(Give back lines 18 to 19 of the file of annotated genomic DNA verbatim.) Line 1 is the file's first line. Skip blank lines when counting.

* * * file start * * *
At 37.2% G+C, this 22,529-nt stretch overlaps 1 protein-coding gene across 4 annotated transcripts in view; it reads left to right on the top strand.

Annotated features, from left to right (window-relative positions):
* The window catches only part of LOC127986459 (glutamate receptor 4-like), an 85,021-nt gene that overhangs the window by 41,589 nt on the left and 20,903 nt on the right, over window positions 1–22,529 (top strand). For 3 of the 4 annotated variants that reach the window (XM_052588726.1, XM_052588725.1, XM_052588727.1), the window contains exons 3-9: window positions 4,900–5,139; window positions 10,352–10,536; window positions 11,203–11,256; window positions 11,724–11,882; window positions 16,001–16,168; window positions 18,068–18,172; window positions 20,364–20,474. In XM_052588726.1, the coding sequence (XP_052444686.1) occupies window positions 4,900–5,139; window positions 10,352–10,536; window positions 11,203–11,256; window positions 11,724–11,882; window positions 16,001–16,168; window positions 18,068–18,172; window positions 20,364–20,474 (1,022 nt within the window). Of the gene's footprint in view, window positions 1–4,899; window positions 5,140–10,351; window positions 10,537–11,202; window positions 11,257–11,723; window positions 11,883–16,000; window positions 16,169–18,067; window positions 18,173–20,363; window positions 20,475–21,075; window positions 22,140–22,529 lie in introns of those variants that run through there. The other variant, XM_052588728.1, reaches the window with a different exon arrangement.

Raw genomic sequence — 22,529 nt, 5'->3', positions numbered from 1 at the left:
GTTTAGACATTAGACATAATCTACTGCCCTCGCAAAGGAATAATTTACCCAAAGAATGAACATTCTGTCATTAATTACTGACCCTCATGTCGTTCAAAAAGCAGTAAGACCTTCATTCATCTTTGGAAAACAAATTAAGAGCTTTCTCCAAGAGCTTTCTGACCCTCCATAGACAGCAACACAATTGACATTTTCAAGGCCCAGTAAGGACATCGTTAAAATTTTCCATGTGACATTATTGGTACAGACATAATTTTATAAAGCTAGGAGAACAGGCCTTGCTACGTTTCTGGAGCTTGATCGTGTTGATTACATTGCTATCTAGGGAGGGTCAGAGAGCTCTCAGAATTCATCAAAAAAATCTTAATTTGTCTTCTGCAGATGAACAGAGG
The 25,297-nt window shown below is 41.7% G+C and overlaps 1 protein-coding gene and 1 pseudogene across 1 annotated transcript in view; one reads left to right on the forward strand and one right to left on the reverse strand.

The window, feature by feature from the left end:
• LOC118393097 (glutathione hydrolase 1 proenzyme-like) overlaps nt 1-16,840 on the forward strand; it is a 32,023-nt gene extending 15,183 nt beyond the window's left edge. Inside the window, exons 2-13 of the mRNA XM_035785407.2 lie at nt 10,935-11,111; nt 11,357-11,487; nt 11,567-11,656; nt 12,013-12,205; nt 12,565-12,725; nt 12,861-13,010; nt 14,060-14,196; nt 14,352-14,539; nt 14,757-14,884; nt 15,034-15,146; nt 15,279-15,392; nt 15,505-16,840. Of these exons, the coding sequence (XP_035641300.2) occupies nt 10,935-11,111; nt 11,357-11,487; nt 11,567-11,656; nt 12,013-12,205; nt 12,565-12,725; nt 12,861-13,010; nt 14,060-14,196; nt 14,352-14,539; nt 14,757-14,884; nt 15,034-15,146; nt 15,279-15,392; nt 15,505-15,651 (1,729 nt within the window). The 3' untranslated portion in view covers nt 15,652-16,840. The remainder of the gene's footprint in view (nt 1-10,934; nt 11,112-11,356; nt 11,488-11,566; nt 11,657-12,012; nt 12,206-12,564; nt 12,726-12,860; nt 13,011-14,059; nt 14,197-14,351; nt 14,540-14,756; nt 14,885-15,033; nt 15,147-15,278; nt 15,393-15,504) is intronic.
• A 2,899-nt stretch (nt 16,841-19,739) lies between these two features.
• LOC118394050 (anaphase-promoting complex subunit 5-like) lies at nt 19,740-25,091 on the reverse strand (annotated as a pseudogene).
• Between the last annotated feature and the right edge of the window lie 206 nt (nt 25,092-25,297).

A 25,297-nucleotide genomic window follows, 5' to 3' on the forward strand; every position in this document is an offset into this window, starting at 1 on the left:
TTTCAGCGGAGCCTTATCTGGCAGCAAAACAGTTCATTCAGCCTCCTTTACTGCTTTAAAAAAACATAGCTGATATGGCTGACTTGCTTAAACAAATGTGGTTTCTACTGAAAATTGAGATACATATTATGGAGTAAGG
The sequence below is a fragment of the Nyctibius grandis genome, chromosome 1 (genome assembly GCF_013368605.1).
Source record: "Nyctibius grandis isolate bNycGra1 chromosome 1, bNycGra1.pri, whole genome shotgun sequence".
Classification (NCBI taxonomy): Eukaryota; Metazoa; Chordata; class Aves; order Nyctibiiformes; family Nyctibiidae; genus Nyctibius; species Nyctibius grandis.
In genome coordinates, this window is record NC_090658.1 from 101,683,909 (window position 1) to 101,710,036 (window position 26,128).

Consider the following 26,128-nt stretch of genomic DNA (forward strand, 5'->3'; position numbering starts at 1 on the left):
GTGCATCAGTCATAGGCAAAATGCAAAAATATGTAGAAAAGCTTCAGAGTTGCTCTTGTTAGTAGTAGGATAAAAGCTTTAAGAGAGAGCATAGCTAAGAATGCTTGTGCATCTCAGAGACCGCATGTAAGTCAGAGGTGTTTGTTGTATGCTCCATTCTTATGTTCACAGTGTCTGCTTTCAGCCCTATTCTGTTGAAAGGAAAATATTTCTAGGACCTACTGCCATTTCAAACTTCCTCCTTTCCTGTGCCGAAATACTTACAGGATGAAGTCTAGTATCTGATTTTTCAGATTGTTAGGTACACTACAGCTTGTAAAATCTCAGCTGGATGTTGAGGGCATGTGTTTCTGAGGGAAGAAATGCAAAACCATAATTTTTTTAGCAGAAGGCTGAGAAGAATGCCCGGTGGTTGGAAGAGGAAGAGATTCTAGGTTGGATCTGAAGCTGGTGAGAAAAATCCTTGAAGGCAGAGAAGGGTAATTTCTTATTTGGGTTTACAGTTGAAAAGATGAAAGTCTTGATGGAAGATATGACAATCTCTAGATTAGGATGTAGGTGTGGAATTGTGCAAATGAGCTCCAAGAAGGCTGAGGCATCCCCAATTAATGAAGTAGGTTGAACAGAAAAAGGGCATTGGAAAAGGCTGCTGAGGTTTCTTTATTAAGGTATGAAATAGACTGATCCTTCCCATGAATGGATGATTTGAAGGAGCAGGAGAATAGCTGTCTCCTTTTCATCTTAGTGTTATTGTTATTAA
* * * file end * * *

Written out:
Consider the following 26,128-nt stretch of genomic DNA (forward strand, 5'->3'; position numbering starts at 1 on the left):
GTGCATCAGTCATAGGCAAAATGCAAAAATATGTAGAAAAGCTTCAGAGTTGCTCTTGTTAGTAGTAGGATAAAAGCTTTAAGAGAGAGCATAGCTAAGAATGCTTGTGCATCTCAGAGACCGCATGTAAGTCAGAGGTGTTTGTTGTATGCTCCATTCTTATGTTCACAGTGTCTGCTTTCAGCCCTATTCTGTTGAAAGGAAAATATTTCTAGGACCTACTGCCATTTCAAACTTCCTCCTTTCCTGTGCCGAAATACTTACAGGATGAAGTCTAGTATCTGATTTTTCAGATTGTTAGGTACACTACAGCTTGTAAAATCTCAGCTGGATGTTGAGGGCATGTGTTTCTGAGGGAAGAAATGCAAAACCATAATTTTTTTAGCAGAAGGCTGAGAAGAATGCCCGGTGGTTGGAAGAGGAAGAGATTCTAGGTTGGATCTGAAGCTGGTGAGAAAAATCCTTGAAGGCAGAGAAGGGTAATTTCTTATTTGGGTTTACAGTTGAAAAGATGAAAGTCTTGATGGAAGATATGACAATCTCTAGATTAGGATGTAGGTGTGGAATTGTGCAAATGAGCTCCAAGAAGGCTGAGGCATCCCCAATTAATGAAGTAGGTTGAACAGAAAAAGGGCATTGGAAAAGGCTGCTGAGGTTTCTTTATTAAGGTATGAAATAGACTGATCCTTCCCATGAATGGATGATTTGAAGGAGCAGGAGAATAGCTGTCTCCTTTTCATCTTAGTGTTATTGTTATTAA